Nav: Home

Technology and innovation not driven by climate change

September 01, 2016

This is the news of a ground-breaking study recently published in the open access journal PLOS ONE. Professor Christopher S. Henshilwood and Postdoctoral Fellow Karen L. van Niekerk from the Department of Archaeology, History, Cultural Studies and Religion at the University of Bergen (UiB) are among the co-authors of the paper. The lead author is Patrick Roberts, from the University of Oxford.

Henshilwood and his co-authors have looked at climatic proxies relative to technological development in the Middle Stone Age of southern Africa. This represents a period of dramatic innovation in terms of subsistence, cultural and technological practices among the humans of the age.

No direct link found to climate change

Up until now climate change has frequently been considered a primary driver of innovation in the Stone Age in South Africa. Putting this theory to the test, however, the researchers found that remarkable cultural and technological innovations seen in the sites in South Africa cannot be linked directly to climate shifts.

"While acknowledging that climate and environmental shifts may have influenced human subsistence strategies, the research suggests climate change may not have been the driving factor behind cultural and technological innovations in these localities and encourage context-specific evaluation of the role of climate change in driving early human experimentation," says Henshilwood.

Studying animal remains

As part of the study the researchers analysed animal remains from two sites in South Africa's southern Cape, Blombos Cave and Klipdrift Shelter. The samples were from 98,000 to 59,000 years ago.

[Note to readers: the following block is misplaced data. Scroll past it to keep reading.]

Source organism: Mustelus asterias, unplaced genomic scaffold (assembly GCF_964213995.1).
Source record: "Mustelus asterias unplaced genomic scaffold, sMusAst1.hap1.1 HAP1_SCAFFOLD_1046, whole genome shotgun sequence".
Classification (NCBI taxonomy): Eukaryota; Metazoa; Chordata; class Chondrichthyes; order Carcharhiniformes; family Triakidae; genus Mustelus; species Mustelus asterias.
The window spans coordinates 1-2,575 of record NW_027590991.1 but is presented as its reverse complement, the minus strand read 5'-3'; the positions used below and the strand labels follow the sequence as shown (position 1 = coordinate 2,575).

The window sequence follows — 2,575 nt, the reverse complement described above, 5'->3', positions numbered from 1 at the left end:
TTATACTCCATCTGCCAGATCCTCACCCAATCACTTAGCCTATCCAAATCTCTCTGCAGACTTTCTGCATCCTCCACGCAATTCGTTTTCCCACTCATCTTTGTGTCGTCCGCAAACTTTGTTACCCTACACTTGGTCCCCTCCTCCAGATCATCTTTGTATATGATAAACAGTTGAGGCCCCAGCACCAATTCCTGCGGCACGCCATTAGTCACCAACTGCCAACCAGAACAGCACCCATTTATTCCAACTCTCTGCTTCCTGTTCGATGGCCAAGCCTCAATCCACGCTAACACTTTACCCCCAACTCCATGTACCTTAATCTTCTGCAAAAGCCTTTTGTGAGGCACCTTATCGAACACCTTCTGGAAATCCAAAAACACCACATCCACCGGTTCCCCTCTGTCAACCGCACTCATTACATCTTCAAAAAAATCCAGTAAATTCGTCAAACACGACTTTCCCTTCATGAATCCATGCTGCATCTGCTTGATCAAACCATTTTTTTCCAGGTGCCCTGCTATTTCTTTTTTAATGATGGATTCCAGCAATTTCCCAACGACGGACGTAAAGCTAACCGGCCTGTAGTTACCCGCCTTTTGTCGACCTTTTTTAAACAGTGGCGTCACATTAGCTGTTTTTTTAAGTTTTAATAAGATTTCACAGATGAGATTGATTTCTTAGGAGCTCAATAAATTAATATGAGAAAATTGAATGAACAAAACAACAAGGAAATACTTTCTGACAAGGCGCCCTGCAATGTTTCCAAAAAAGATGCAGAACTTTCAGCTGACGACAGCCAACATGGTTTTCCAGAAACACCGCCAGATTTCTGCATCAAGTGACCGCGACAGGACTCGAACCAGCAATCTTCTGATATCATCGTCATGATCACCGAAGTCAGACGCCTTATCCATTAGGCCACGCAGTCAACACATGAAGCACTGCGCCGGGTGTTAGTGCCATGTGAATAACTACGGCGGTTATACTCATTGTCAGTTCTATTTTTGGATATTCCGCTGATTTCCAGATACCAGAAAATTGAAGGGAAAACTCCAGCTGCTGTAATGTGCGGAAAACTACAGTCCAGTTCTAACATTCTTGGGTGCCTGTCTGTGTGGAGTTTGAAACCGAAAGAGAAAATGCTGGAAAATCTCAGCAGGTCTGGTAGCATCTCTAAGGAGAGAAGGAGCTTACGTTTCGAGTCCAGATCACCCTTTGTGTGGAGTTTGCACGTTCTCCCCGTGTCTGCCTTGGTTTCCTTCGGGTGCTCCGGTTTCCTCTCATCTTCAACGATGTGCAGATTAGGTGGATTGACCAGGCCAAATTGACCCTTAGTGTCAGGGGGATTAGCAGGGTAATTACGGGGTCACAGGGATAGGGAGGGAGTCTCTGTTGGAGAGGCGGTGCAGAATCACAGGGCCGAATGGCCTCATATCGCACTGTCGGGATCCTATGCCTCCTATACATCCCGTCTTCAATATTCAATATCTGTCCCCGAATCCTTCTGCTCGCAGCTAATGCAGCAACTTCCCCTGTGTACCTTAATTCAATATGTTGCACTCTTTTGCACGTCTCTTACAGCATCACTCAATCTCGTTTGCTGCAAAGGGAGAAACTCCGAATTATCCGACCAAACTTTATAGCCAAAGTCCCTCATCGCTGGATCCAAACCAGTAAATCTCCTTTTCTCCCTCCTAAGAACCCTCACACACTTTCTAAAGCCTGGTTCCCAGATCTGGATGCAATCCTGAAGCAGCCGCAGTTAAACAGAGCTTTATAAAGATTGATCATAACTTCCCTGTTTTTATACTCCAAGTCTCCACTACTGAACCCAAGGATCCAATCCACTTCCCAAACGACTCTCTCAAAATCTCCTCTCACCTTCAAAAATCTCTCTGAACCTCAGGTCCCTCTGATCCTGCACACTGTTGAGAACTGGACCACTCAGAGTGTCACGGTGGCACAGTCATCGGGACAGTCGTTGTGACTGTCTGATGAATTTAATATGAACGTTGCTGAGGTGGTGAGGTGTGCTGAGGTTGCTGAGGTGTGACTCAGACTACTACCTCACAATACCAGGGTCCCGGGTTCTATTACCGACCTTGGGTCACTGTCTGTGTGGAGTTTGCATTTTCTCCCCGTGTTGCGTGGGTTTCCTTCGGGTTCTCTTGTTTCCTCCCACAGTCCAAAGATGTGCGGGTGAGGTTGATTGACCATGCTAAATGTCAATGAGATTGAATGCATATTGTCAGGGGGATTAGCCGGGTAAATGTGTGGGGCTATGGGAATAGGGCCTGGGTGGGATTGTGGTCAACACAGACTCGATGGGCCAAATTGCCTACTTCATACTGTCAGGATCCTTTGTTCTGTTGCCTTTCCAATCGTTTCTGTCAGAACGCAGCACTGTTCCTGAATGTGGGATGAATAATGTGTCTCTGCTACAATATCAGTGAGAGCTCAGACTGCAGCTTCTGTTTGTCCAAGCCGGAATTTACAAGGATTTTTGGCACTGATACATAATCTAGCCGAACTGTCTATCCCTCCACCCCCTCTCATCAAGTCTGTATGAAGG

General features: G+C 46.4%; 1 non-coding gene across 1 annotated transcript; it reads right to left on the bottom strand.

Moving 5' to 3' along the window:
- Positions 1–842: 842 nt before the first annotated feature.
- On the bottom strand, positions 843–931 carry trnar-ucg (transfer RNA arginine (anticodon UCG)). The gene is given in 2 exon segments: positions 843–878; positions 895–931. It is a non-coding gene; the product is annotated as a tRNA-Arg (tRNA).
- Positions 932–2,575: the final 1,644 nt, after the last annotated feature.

According to Henshilwood and van Niekerk, stable carbon and oxygen isotopes from ostrich eggshell may reflect vegetation and water consumption of the animal during its lifetime.

"Studying these animal remains - ostrich eggshell isotopes, along with shellfish and terrestrial fauna - we were able to consider the climatic and environmental variation in this region during the Middle Stone Age and put the climate as driver for innovation theory to a test," says van Niekerk.

How early humans absorbed changes

They found that a number of different resources allowed human populations to absorb the changes to the climate that occurred at the time.

"Climate change alone cannot explain why innovation takes place and our research shows that innovation is not dependent on climatic and environmental instability," Henshilwood points out.

"Our research points to the fact that changes in long-distance contact, socio-cultural interactions and population movements may be just as important, or more important, for innovation as environmental drivers," says van Niekerk.
-end-
The research was conducted by a team of researchers from universities in Norway, South Africa and the United Kingdom.

The University of Bergen

Related Climate Change Articles:

The black forest and climate change
Silver and Douglas firs could replace Norway spruce in the long run due to their greater resistance to droughts.
For some US counties, climate change will be particularly costly
A highly granular assessment of the impacts of climate change on the US economy suggests that each 1°Celsius increase in temperature will cost 1.2 percent of the country's gross domestic product, on average.